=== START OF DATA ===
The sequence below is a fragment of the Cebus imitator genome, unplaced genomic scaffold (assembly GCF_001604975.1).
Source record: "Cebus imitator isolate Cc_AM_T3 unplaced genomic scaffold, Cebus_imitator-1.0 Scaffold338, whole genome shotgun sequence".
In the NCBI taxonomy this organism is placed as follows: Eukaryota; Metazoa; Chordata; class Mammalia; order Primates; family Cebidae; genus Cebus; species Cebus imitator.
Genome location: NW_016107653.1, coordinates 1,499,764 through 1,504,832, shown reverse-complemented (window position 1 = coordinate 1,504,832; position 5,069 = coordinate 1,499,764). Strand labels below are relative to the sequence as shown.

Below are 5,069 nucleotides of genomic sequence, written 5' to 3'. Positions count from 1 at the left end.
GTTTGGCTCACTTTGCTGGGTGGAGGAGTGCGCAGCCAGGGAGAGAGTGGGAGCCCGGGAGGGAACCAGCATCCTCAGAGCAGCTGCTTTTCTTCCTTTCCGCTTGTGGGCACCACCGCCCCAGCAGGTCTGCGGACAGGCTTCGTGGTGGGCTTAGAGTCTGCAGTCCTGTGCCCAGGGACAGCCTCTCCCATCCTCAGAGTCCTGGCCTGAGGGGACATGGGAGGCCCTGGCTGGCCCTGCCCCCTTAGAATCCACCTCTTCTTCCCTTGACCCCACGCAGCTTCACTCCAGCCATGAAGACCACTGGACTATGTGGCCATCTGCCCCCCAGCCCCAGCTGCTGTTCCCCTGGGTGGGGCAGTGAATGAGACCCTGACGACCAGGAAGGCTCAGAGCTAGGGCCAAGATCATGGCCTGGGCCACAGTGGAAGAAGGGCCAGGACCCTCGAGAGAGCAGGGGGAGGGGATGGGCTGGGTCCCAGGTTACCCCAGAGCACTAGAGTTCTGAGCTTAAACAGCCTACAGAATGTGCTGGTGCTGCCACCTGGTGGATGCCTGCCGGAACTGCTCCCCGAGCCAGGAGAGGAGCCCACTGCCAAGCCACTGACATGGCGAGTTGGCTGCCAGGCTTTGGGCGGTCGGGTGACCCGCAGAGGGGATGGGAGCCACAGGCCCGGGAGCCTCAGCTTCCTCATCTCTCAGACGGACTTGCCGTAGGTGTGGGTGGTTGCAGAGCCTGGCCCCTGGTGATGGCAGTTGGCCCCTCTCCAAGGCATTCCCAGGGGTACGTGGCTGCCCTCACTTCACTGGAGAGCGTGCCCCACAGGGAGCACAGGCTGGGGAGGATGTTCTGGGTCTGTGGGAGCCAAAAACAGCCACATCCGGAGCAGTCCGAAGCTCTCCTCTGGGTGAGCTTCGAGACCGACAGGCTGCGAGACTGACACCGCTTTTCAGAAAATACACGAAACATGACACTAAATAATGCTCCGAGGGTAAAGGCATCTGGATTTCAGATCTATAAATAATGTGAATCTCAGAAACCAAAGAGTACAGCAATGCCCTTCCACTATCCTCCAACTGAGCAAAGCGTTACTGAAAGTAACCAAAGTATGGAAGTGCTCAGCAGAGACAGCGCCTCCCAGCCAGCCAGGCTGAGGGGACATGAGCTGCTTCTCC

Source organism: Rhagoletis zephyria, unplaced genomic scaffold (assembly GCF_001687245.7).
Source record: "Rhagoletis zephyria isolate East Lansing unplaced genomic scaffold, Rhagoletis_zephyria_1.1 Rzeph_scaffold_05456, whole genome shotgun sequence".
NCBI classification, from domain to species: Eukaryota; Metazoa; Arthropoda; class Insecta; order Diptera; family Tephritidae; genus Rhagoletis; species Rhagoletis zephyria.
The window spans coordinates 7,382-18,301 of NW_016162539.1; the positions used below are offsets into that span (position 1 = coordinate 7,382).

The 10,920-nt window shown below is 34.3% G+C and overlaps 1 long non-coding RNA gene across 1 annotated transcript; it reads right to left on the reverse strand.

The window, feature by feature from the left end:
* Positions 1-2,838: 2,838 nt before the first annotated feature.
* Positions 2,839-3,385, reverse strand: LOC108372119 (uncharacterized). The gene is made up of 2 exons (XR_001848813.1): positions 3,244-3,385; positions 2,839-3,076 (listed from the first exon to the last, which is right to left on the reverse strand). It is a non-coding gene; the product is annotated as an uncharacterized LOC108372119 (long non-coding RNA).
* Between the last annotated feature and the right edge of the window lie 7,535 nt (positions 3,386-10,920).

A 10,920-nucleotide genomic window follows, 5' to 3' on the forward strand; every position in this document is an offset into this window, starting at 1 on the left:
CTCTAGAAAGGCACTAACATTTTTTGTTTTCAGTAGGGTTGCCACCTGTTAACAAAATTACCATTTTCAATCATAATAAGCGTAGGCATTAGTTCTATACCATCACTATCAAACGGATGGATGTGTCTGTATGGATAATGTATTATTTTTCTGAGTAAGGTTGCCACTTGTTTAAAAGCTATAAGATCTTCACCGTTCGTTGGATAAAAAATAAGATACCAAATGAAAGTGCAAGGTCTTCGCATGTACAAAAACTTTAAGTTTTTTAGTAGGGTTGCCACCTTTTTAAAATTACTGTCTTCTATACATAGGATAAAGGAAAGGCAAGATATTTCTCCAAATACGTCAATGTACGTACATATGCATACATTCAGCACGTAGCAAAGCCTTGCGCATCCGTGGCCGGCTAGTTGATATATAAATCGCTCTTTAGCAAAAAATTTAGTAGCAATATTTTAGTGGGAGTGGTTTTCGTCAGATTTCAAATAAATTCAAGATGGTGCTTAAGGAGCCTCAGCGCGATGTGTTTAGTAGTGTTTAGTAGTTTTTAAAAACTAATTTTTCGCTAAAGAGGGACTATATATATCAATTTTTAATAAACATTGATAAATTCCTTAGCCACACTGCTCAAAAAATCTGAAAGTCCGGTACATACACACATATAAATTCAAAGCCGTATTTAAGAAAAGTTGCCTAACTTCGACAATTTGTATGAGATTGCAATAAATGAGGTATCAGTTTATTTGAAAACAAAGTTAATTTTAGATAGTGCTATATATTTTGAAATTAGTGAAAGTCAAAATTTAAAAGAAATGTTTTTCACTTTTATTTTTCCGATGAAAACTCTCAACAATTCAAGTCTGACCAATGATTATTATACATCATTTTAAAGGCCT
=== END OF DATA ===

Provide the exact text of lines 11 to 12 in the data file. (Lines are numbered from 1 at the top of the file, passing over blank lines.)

The 10,920-nt window shown below is 34.3% G+C and overlaps 1 long non-coding RNA gene across 1 annotated transcript; it reads right to left on the reverse strand.

The window, feature by feature from the left end: